Fifth in a sermon series, “A Different Kind of Christmas”
When I read the story of the wise men’s trek to Jesus, I find myself wondering how others could have been so blind to what these travelers saw.
After all, the wise men must have seen something exciting. These men, most likely astrologers who advised rulers living in the area of modern-day Iraq, had responded to a sign in the sky by packing their camels and making a months-long journey to Jerusalem. For them, whatever was going on in Jerusalem was huge, and they needed to get there despite the hardships.
When the wise men arrived, however, no one in Jerusalem seemed to know what they were talking about. Jerusalem’s King Herod had to ask the wise men when the sign in the sky had occurred, despite having consulted with his chief priests and scribes.
So much for the “Little Drummer Boy” television version of Christ’s birth, where a star shines so brightly that its tail points toward the manger like a neon sign at a roadside diner.
The best astronomical explanation probably lies in a series of conjunctions involving Venus and Jupiter near the constellation Leo and its bright star, Regulus. Such conjunctions would have screamed “a king is born in Judah” to these astrologers while going unnoticed by others. (For a detailed explanation of this theory, view the slide show embedded in this MSNBC article.) Or perhaps the star was a supernatural event, one intended for the wise men and no one else.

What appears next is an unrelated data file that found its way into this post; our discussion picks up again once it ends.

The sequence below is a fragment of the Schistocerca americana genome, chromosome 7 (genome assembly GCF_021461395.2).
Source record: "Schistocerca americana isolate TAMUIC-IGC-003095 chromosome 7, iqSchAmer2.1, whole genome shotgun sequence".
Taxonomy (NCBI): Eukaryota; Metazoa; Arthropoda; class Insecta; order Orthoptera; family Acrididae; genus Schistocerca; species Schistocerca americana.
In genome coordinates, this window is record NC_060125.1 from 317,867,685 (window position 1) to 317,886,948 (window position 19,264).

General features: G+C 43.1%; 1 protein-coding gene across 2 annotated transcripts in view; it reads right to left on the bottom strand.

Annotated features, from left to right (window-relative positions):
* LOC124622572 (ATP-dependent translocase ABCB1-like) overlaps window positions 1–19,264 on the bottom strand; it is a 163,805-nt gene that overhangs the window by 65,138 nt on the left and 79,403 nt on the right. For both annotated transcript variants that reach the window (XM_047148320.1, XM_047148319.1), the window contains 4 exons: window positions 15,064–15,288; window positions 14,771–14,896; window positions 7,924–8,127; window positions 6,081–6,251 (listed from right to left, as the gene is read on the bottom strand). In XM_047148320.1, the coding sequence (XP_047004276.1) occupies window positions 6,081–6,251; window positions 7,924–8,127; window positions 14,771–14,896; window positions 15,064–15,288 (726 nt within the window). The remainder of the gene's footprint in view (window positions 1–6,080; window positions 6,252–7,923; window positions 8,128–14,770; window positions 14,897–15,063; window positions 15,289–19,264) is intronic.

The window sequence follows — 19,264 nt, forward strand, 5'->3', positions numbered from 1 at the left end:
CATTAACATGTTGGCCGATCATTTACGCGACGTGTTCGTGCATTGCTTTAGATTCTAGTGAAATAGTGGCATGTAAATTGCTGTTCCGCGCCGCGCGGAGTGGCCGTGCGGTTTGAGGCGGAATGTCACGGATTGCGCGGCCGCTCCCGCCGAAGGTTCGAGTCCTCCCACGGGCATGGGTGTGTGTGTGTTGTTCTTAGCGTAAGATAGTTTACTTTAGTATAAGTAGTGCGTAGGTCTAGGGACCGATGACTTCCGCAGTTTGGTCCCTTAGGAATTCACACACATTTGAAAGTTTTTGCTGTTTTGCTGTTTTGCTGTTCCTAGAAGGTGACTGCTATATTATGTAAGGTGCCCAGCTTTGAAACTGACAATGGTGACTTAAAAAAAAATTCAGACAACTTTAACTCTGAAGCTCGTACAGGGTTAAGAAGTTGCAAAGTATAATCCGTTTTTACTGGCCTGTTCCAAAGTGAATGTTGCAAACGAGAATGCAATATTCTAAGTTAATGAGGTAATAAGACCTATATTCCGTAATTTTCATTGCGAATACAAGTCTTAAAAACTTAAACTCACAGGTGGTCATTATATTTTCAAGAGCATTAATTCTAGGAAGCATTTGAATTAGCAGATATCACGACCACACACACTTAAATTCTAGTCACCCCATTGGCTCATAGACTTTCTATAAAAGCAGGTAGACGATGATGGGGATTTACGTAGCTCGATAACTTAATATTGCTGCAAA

Regardless, God must have been guiding the wise men in very subtle ways. What made them worthy?
Well, for one thing, they seem to have been seekers. They spent their lives anticipating great events, looking for signs in the skies. I’m not suggesting everyone take up astrology to hear from God. In this case, I think God simply was speaking to these seekers in a language they understood. God finds ways to speak to those who seek truth.
They also were the kind of men who were not afraid to go out into the world. These weren’t ivory-tower academics. They knew how to get those camels across the desert; with God’s guidance, they knew how to deal with the evil, wily Herod, heading home “by another way” to keep the Christ child safe.
And perhaps most importantly, they were ready to worship once they found the truth that had been revealed to them. They accepted God’s revelation, and they acted accordingly, prostrating themselves before the Savior of the world.
It’s not a bad model for us to follow. Do we seek truth, and do we listen for God’s subtle answers?
When we hear from God, do we pursue what we’ve heard, regardless of the risks, even if it means we must travel by an unfamiliar road? Do we put our possessions and even our lives at risk? What is our equivalent of getting on a camel and riding into the desert?
And once we’ve found the truth, do we worship well?
I would like to know more of the wise men’s story. I feel certain they were changed forever by the experience. For some reason God chooses not to give us those details through Scripture, however.
At least we are allowed to make a similar journey. We can be wise men and women ourselves, pursuing and worshiping Jesus as the Christ.